The stages we go through in loss, be it the death of a loved one, the death of a relationship, or the death of an enterprise, are beautifully defined in Elisabeth Kübler-Ross’ book On Death and Dying. Whether the death is a literal one or a figurative one, the stages are the same: denial, anger, bargaining, depression, and acceptance. And only by going through these stages, and reaching acceptance, can we rebound and begin again.
It’s said that children are more resilient than adults. Why? Maybe it’s because they don’t evaluate their current situation based on past experiences. They approach it in a fresh way, a new way. In their own minds, they deal with loss much better than adults.
Children who grow up in the unfortunate circumstances of poverty or abuse or neglect and later become successful are known as dandelion children. If they can succeed and prosper with terrible conditions, they can grow anywhere. It’s important to be more like a dandelion child. To be able to grow and prosper and succeed, despite our current conditions. To be able to grow and prosper and succeed despite our losses. To be resilient.
Cultivating a resilient character turns what others would call failure into success. A resilient person won’t give up. A resilient person will, in spite of all obstacles and setbacks, keep doing it until.
In their book The Resilient Self, Steven and Sybil Wolin have studied resilience and have found seven key characteristics which compose it.
Number one: Resilience requires insight. You need to develop the ability to ask tough questions of yourself and be honest with your answers. If you had something to do with your loss, be honest and responsible for it.
Number two: Resilience is independent. As a resilient person, you can count on yourself to bounce back into life
Number three: Although resilience is independent, it’s also tied to others. The more people you are responsible to, the greater your motivation to begin again. The stronger the reason, the stronger the action.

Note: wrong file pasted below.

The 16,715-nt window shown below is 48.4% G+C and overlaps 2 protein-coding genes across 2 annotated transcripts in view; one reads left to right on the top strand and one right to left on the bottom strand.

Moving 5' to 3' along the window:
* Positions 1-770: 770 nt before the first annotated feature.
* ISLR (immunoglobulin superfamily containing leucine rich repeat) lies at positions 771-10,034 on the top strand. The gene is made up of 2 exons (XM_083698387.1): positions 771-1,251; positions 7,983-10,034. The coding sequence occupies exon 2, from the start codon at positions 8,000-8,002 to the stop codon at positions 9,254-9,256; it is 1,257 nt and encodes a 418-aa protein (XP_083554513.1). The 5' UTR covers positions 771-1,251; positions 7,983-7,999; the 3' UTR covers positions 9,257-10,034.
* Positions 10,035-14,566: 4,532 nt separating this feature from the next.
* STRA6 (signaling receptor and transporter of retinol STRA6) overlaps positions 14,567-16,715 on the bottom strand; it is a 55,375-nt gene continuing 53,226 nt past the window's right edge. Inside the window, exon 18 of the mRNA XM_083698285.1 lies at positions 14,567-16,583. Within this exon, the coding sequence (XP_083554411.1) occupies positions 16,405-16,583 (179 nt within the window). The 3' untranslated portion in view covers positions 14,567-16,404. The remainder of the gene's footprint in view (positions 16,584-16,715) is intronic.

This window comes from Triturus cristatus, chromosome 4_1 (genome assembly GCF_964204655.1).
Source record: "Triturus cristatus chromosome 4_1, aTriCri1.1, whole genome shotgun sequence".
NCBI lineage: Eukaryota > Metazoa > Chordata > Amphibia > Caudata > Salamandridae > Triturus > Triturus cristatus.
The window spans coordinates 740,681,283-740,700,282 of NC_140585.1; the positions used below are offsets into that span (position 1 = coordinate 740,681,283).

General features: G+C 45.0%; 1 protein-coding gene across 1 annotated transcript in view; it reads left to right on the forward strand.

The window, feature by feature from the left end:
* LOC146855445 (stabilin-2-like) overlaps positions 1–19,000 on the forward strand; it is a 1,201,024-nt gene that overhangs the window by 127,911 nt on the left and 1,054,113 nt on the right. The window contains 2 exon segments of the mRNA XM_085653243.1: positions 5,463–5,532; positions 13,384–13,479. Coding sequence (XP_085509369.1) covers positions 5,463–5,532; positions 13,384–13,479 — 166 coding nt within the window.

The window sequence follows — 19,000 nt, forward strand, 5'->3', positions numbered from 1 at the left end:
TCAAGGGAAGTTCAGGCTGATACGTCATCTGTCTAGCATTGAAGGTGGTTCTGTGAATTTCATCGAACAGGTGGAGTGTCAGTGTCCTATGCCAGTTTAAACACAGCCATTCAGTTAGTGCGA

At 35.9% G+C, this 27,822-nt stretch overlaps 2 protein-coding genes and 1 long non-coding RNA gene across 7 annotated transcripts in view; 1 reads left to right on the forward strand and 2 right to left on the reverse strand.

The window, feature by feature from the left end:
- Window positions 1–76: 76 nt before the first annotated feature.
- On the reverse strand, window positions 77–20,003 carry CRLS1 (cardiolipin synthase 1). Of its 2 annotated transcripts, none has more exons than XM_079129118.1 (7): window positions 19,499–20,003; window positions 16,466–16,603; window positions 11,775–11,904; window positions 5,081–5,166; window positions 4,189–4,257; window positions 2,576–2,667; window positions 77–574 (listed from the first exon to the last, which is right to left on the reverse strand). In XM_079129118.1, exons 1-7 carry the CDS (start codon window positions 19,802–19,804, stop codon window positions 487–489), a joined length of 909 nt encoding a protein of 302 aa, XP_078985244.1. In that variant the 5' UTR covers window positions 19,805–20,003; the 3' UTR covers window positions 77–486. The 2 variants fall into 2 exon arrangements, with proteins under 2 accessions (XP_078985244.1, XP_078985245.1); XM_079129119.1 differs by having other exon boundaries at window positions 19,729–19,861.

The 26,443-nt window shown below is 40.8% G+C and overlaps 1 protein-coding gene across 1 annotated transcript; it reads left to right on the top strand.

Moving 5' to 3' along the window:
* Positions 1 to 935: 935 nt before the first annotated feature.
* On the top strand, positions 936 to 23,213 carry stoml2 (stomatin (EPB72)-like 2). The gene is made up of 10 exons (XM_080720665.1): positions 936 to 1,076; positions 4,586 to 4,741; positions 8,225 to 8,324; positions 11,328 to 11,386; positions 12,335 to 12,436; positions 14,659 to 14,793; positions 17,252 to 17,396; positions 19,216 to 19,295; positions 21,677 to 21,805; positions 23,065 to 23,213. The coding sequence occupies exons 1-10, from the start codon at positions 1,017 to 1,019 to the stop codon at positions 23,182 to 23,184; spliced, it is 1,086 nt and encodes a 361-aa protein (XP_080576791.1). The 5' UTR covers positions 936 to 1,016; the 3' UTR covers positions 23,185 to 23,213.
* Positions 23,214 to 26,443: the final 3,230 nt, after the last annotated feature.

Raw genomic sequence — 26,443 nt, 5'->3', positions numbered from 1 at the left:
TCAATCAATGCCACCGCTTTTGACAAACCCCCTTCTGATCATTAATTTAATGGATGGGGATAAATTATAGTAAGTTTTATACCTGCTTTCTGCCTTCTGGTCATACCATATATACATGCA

Number four: Resilience calls for initiative. You need to develop the ability to take charge of the situation, to take charge of the problem. You need to stand up and do whatever is necessary to get back on course.
Number five: Resilience has an element of creativity. With resilience, you are able to look at a situation and creatively determine the best way out. You are enterprising in your approach toward starting over.
Number six: A resilient person has humor. You may cry until you start laughing, but a sense of humor is so important when turning your life around. You’ve got to take your goals seriously, and you’ve got to take yourself seriously. But you’ve also got to be able to laugh at yourself and your situation at times. Somebody says, “You’ll look back on this and laugh someday.” Well, maybe today is the day to start.
Number seven: A resilient person has a strong sense of morality. Whatever you do to get back on your feet, whatever you do to bounce back into life, make sure it’s moral. Make sure that your upcoming success is at the service of others, not at the expense of others. Success, if it is yours to keep, must be at the service of others.
The more obstacles you face and overcome, the more times you falter and get back on track, the more difficulties you struggle with and conquer, the more resiliency you will naturally develop. There is nothing that can hold you back, if you are resilient.
By Jim Rohn